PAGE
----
Paying a fair price to fishermen, processors, and shore-side businesses helps support local economies and increases the quality of life for all those whose hands touch our fish. Community-based seafood should be available and affordable for all communities, and must be balanced against the needs and limits of the ocean as well as fishermen’s ability to sustain a livelihood with dignity and joy. Paying a fair price is also based on a conservation ethic where fishermen are able to attain higher value for lower volume of catch, which places less pressure on the fish stocks.
Eating with the Ecosystem
Eating with the ecosystem means matching our seafood consumption to the rhythms of nature and place. It means celebrating and respecting a region’s marine biodiversity by harvesting a diversity of seafood and respecting the unique seasonality of every species and fishery. It means appreciating the ocean as a complex ecological system and engaging and educating consumers to enable them to become conscious consumers of the ocean’s food production capacity.
Traceable and Simple Supply Chains
Traceable and simple supply chains promote trust and a more direct relationship between fishermen, the public, consumers, retailers, wholesalers, managers and chefs. More direct and simple supply chains help maximize value to the fishermen and consumer. Information on who, how, where, and when a fish was caught, processed and distributed should be readily available to consumers. We encourage all seafood consumers to try local* first.
Catch and Handle with Honor
Strict levels of quality control and safe handling practices, along the entire supply chain, to ensure that we honor the fish, its life, and its role in our food system. This also means minimizing waste by using the whole animal as much as possible, and educating consumers about how to make use of and care for the whole fish.
Community and Ecosystem Based Fisheries Management
Fisheries management is key for maintaining sustainable fish stocks and livelihoods. Management should be bottom-up, ecosystem-based, and foster collaboration between fishermen, scientists, policy makers, and the broader public. Management should combat illegal fishing, consolidation, and privatization. Management should also address non-fishing impacts that threaten the health of our fisheries, such as climate change, ocean acidification, and pollution.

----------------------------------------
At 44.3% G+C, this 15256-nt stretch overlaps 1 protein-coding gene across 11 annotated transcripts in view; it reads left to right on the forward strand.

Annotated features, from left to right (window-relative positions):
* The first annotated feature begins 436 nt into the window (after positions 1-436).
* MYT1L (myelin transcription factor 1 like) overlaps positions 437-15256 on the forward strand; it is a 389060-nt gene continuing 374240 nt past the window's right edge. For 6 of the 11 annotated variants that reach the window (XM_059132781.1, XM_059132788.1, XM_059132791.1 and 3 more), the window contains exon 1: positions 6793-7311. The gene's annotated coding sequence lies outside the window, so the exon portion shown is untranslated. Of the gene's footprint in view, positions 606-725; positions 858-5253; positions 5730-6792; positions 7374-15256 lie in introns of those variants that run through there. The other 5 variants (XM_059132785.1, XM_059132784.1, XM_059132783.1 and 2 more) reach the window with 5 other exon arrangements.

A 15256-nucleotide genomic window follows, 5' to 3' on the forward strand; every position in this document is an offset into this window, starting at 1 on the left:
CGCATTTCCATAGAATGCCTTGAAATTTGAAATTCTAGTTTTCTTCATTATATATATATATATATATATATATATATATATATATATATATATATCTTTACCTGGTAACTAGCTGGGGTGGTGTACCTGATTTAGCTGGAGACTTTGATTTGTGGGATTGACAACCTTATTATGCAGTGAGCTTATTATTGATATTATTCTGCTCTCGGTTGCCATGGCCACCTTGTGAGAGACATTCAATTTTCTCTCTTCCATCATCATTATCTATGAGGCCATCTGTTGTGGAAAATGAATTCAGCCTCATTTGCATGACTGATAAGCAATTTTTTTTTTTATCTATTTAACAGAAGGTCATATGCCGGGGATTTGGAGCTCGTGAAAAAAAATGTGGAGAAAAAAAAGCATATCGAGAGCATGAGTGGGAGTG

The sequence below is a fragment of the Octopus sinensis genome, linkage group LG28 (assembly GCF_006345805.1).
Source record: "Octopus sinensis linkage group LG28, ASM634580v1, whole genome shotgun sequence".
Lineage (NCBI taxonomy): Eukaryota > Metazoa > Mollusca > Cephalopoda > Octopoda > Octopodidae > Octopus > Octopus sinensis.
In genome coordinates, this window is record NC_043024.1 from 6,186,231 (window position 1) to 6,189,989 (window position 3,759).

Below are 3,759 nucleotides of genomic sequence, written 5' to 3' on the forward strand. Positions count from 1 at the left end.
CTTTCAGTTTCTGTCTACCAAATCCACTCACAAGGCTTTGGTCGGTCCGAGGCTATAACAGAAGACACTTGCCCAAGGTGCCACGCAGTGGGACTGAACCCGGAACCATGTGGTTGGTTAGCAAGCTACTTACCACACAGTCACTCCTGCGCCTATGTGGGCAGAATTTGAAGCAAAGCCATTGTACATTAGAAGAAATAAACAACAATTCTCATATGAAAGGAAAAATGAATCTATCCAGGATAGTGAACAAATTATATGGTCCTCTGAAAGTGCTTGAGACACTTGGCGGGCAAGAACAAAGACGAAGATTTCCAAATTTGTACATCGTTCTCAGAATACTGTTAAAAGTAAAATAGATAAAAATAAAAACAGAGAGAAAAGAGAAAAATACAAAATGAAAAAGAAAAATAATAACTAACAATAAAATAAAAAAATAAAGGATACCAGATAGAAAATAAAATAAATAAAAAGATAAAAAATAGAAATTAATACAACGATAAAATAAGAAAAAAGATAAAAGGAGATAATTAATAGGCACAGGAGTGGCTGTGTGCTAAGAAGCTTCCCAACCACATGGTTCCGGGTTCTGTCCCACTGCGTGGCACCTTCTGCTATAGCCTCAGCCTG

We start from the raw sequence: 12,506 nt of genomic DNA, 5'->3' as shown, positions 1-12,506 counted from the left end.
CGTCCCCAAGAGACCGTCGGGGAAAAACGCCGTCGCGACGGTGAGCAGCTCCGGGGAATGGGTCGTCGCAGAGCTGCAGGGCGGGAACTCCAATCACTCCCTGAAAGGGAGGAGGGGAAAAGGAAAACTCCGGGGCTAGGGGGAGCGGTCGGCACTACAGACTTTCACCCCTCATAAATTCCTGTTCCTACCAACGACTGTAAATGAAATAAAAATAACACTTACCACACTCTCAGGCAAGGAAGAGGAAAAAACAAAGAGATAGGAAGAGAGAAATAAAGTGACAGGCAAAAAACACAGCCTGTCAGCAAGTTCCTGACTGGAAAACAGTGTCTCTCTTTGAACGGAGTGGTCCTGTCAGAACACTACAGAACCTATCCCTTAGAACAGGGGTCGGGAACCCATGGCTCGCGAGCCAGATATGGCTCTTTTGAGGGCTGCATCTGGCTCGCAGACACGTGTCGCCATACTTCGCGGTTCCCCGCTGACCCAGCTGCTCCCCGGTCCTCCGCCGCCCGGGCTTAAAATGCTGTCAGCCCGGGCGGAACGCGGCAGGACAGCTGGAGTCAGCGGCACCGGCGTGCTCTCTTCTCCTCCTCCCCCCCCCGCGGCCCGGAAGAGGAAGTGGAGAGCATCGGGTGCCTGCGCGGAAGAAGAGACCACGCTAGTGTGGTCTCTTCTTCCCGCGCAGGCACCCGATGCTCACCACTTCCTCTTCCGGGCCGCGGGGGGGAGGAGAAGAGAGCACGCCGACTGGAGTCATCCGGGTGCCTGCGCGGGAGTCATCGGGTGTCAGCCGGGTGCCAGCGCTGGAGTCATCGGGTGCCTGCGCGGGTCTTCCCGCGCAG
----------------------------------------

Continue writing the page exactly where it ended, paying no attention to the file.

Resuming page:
Honoring the Ocean
Seafood connects and incentivizes the broader public to care for marine ecosystems. By eating seafood and knowing who, what, when, and how a fish was caught, the public is taking the health of wild fisheries, coastal communities and the ocean into its own hands. Not only is the commitment to healthier marine ecosystems crucial, but it is also a moral imperative that ensures future generations will inherit a clean and healthy ocean.
Creativity and Collaboration
Building a better seafood system requires innovation, creativity, and thinking outside the box. It also requires that innovative ideas are not isolated but rather spread through a network of diverse stakeholders working together, aligning around shared values, and acting. Creativity and networking fosters knowledge sharing, collective understanding, and mentorship needed to build a better future.
APPENDIX / GLOSSARY
Fishermen: This is an inclusive and gender-neutral term for us, and the one used most commonly among women who fish in our network. It’s meant to refer to those who might also use the terms fish harvesters, fisherwomen, fishermisses, fishers, and intertidal gatherers, as well as those practicing restorative aquaculture on a sustainable scale.